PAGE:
When one reads books as oneself, one might think about, well, oneself.
I mean I think about myself. My apologies. High WASP language. Distance and all that.
Tad Friend’s Cheerful Money details the history of his family, along with the mannerisms and habits of Wasps. He calls us Wasps. I call us High WASPs. It’s the same thing. I read his book pen in hand. Felt strange to mark up a hardback book. But necessary. At 52 I can no longer remember paragraphs word for word.
I was looking for data points. Sharp pinpricks of recognition. Little snippets that denied or confirmed my own experience. It’s remarkable how much similarity I found. Or unsurprising, depending on one’s attitude towards information, patterns and coincidence. In any case, differences turn out to matter most.
Tad’s family made money in steel, coal, banking. Mine in banking for railroads. His ancestors signed the Declaration of Independence, as did mine. A Civil War flag hangs in one of his family houses, we have a sword. His relatives wandered through Asia, one of mine settled in Africa for a period of time. Documenting the Snake Tribes. His father is an academic, the former President of Swarthmore College, mine a professor and administrator at Stanford University. In fact, my father was in Tad’s father’s class at St. Paul’s. Both families have been known to enjoy alcohol. I envy Tad the family estate on Long Island. Our New Jersey equivalent, burnt to the ground in a fatal accident, has long since been turned into a country club and golf course. The Cape Cod summer house sold to some family with sufficient wealth to maintain three storeys of gray shingles through Nor’easter after Nor’easter.
I recognize the language. Of reserve. Things unfelt, unsaid. The subjunctive, “As it were. If I may? Should you care to…” Evoke. Yearn. So much meaning not understood. My brother (who was most likely at Harvard with Tad, now that I think about it) became a psychoanalyst, perhaps in reaction. Hard to get much more talky about feelings than that.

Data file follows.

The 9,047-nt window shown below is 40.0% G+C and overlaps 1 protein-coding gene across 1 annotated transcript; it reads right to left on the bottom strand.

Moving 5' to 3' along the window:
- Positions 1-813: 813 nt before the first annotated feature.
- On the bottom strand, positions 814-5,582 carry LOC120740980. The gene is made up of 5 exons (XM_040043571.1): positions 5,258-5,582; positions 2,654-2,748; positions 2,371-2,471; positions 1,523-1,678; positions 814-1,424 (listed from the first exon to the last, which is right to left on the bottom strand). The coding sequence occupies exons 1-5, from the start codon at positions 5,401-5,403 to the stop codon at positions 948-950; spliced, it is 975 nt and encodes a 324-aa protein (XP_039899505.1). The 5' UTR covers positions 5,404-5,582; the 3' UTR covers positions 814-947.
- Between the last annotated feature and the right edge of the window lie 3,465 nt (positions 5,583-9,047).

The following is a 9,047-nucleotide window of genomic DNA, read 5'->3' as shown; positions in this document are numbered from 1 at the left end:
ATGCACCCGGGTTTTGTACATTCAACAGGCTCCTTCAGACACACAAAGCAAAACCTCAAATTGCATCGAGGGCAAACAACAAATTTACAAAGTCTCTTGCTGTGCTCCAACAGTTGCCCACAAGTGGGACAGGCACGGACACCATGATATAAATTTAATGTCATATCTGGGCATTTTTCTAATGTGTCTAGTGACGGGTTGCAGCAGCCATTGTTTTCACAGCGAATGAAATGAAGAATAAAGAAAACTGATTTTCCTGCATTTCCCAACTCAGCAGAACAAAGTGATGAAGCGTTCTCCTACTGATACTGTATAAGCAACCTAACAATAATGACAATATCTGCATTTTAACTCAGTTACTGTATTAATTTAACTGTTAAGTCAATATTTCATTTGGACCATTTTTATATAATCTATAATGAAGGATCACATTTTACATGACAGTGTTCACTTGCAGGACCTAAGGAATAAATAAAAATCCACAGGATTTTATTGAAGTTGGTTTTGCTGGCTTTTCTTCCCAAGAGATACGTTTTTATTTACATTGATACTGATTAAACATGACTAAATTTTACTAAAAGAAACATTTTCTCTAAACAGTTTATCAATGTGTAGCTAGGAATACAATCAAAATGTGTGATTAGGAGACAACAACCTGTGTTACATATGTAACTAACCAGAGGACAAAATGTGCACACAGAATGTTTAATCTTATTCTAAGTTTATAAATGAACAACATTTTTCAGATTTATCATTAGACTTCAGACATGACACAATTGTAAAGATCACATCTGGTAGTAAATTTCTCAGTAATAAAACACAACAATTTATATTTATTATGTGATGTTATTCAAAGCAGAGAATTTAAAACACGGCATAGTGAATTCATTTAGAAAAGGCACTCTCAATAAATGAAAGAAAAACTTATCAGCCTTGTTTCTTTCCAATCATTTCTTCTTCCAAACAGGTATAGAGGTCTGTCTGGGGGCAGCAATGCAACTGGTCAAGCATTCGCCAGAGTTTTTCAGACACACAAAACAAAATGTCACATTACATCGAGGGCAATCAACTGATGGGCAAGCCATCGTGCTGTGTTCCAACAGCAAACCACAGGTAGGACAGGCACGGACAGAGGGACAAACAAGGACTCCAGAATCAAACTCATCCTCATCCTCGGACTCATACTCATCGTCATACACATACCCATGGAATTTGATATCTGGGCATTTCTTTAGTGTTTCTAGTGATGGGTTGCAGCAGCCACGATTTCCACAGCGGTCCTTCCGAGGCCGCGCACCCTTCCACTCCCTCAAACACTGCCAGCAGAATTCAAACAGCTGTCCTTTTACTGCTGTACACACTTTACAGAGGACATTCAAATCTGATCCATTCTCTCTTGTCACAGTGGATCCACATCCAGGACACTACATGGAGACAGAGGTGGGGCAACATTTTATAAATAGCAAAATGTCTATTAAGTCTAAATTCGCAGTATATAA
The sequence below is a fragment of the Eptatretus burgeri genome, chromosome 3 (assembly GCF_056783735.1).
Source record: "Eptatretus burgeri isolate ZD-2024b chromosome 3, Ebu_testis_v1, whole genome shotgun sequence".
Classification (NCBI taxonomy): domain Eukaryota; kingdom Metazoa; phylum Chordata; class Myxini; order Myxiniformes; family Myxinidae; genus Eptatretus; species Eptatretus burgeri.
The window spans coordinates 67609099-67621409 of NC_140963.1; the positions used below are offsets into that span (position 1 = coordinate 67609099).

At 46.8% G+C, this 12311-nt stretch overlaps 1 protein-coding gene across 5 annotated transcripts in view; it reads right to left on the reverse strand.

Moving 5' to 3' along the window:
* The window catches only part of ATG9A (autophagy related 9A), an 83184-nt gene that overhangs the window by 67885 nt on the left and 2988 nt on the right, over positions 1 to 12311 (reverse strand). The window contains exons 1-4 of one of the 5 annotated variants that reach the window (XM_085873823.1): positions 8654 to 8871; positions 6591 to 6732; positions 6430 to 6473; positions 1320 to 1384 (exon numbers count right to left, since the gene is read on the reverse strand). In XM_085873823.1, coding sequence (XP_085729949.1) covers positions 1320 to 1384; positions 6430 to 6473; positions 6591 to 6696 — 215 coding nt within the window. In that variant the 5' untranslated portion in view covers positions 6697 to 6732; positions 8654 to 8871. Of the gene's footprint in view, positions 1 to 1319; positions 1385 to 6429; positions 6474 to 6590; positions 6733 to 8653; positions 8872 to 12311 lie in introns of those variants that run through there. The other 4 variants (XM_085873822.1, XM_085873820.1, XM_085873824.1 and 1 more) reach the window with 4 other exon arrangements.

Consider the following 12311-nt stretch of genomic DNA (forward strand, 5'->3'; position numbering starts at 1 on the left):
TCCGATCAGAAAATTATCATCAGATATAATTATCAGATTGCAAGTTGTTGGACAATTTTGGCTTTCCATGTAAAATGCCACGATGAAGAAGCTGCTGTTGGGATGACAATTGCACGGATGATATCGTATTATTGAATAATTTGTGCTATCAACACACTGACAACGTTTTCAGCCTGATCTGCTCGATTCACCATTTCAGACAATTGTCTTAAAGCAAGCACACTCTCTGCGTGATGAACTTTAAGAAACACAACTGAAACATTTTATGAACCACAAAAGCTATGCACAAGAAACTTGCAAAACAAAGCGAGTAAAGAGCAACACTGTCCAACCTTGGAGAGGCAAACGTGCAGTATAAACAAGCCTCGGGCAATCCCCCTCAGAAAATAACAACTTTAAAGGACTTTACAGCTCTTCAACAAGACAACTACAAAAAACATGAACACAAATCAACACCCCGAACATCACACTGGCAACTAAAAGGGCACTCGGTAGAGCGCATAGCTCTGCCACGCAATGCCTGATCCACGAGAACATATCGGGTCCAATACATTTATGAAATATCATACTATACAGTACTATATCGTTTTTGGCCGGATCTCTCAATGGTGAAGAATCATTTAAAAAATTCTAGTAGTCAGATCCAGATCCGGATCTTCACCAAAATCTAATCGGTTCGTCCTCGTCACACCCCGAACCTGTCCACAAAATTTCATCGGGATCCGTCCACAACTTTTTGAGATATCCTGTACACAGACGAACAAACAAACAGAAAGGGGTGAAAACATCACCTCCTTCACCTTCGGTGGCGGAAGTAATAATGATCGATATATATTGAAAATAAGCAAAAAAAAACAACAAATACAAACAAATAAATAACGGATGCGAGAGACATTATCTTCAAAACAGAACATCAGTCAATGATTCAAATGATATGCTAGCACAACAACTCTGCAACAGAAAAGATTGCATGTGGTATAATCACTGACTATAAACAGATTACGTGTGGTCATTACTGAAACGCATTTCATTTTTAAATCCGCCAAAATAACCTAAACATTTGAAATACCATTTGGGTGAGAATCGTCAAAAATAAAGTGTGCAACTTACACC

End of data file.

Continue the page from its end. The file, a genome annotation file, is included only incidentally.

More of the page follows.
One of the centers of Friend’s book is his mother. She went to school with Sylvia Plath, wrote poetry. Always the center of attention, expected to charm. This concept of the High WASP “grande dame” is entirely outside my experience. My family lacked for grandes dames. We are prone to sturdy, if sturdy can vibrate at a high pitch, that is. For example. My mother (attended Smith with Tad’s mother, as it turns out. Getting silly, isn’t it?) walked door to door for Fair Housing in the 1960’s. Had her only moment approaching a breakdown when, in 1961, she hid in the coat closet for 10 minutes, 3 young children calling “Mommy, Mommy,” outside the door. My Aunt Eve died at 75 when she asked to be taken off life support. She had broken her vertebra, falling from a jumping horse. Did 10 pushups on our living room floor 5 years before. Known for supporting Ethiopian refugees via her husband’s diocese.
For example. The women in my family feel a tidal pull to have and to care for babies. We don’t, as Tad’s mother did, look at our babies and wonder are we ready. We’re ready. We are, if anything, too ready, too devoted, and too in love with our children. Maybe it’s the New England nature-is-just-outside-the-door from my mother’s side, maybe the transplant to California, maybe just the workings of the universe. I can’t know.
My father follows the High WASP archetype more closely. Except. Once, in my direst straits, I called him on the telephone. I told him I was so ashamed. “L.,” he said, “Don’t be ashamed. You have worked very, very hard at any number of things. You have nothing to be ashamed of.”
Language can save what it threatens to destroy. Even those fond of the ellipse can sometimes speak directly to those they love. Give comfort.
Cheerful Money is still with me. It is many ways a funny book, but the not-so-funny stuck with me longer and harder. The ache and tremble of something just out of reach. A dry-eyed sort of sorrowish feeling, not one that leads to crying. I am far more apt to cry when I write about how much I love my family, how much they have loved me, how much we love each other. We might speak of it with some restraint, but it’s there. I have no doubt.
I wish I knew what made this true.
*Thanks again to Tad Friend for the opportunity to review his book. And get all sentimental about family and stuff like that.